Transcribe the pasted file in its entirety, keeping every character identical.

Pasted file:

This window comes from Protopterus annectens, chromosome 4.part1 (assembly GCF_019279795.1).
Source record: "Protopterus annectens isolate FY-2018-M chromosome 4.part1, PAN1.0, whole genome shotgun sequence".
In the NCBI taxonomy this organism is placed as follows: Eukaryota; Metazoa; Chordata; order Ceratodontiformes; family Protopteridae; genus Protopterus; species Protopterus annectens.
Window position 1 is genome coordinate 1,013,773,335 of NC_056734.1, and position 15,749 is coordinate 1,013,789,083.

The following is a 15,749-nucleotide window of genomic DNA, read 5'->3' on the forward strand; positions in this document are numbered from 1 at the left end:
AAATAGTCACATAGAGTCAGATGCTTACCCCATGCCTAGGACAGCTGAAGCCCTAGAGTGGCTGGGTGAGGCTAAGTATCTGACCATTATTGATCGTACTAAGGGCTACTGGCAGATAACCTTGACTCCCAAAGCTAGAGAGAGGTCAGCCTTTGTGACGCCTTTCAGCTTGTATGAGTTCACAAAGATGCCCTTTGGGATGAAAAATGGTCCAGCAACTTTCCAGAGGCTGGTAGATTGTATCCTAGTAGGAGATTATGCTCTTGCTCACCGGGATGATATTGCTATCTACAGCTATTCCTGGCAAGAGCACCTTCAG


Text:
This window comes from Protopterus annectens, chromosome 4.part1 (assembly GCF_019279795.1).
Source record: "Protopterus annectens isolate FY-2018-M chromosome 4.part1, PAN1.0, whole genome shotgun sequence".
In the NCBI taxonomy this organism is placed as follows: Eukaryota; Metazoa; Chordata; order Ceratodontiformes; family Protopteridae; genus Protopterus; species Protopterus annectens.
Window position 1 is genome coordinate 1,013,773,335 of NC_056734.1, and position 15,749 is coordinate 1,013,789,083.

The following is a 15,749-nucleotide window of genomic DNA, read 5'->3' on the forward strand; positions in this document are numbered from 1 at the left end:
AAATAGTCACATAGAGTCAGATGCTTACCCCATGCCTAGGACAGCTGAAGCCCTAGAGTGGCTGGGTGAGGCTAAGTATCTGACCATTATTGATCGTACTAAGGGCTACTGGCAGATAACCTTGACTCCCAAAGCTAGAGAGAGGTCAGCCTTTGTGACGCCTTTCAGCTTGTATGAGTTCACAAAGATGCCCTTTGGGATGAAAAATGGTCCAGCAACTTTCCAGAGGCTGGTAGATTGTATCCTAGTAGGAGATTATGCTCTTGCTCACCGGGATGATATTGCTATCTACAGCTATTCCTGGCAAGAGCACCTTCAG